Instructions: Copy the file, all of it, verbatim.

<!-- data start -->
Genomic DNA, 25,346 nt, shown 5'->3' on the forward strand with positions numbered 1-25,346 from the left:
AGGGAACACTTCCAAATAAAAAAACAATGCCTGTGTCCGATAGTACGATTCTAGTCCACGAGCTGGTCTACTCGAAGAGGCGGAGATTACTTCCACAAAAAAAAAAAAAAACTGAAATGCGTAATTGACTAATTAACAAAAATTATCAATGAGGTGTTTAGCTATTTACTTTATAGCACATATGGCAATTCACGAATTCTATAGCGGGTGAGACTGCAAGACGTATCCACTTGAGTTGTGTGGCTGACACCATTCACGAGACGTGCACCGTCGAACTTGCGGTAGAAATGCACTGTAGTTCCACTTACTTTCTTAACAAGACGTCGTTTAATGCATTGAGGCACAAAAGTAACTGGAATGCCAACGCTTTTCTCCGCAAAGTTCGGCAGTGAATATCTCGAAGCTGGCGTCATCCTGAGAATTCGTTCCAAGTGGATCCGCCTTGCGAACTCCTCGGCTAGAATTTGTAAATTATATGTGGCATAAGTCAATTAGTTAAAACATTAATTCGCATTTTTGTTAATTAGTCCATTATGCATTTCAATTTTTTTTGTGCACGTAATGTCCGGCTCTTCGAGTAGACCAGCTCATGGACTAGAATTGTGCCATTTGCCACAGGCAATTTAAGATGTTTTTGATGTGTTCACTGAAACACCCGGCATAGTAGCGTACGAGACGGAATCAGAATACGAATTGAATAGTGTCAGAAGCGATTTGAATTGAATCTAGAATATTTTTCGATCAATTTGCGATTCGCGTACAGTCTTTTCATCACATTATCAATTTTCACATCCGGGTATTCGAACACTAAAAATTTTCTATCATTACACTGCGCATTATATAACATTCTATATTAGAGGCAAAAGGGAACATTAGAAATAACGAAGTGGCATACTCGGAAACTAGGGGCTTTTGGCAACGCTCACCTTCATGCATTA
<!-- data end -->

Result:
Genomic DNA, 25,346 nt, shown 5'->3' on the forward strand with positions numbered 1-25,346 from the left:
AGGGAACACTTCCAAATAAAAAAACAATGCCTGTGTCCGATAGTACGATTCTAGTCCACGAGCTGGTCTACTCGAAGAGGCGGAGATTACTTCCACAAAAAAAAAAAAAAACTGAAATGCGTAATTGACTAATTAACAAAAATTATCAATGAGGTGTTTAGCTATTTACTTTATAGCACATATGGCAATTCACGAATTCTATAGCGGGTGAGACTGCAAGACGTATCCACTTGAGTTGTGTGGCTGACACCATTCACGAGACGTGCACCGTCGAACTTGCGGTAGAAATGCACTGTAGTTCCACTTACTTTCTTAACAAGACGTCGTTTAATGCATTGAGGCACAAAAGTAACTGGAATGCCAACGCTTTTCTCCGCAAAGTTCGGCAGTGAATATCTCGAAGCTGGCGTCATCCTGAGAATTCGTTCCAAGTGGATCCGCCTTGCGAACTCCTCGGCTAGAATTTGTAAATTATATGTGGCATAAGTCAATTAGTTAAAACATTAATTCGCATTTTTGTTAATTAGTCCATTATGCATTTCAATTTTTTTTGTGCACGTAATGTCCGGCTCTTCGAGTAGACCAGCTCATGGACTAGAATTGTGCCATTTGCCACAGGCAATTTAAGATGTTTTTGATGTGTTCACTGAAACACCCGGCATAGTAGCGTACGAGACGGAATCAGAATACGAATTGAATAGTGTCAGAAGCGATTTGAATTGAATCTAGAATATTTTTCGATCAATTTGCGATTCGCGTACAGTCTTTTCATCACATTATCAATTTTCACATCCGGGTATTCGAACACTAAAAATTTTCTATCATTACACTGCGCATTATATAACATTCTATATTAGAGGCAAAAGGGAACATTAGAAATAACGAAGTGGCATACTCGGAAACTAGGGGCTTTTGGCAACGCTCACCTTCATGCATTA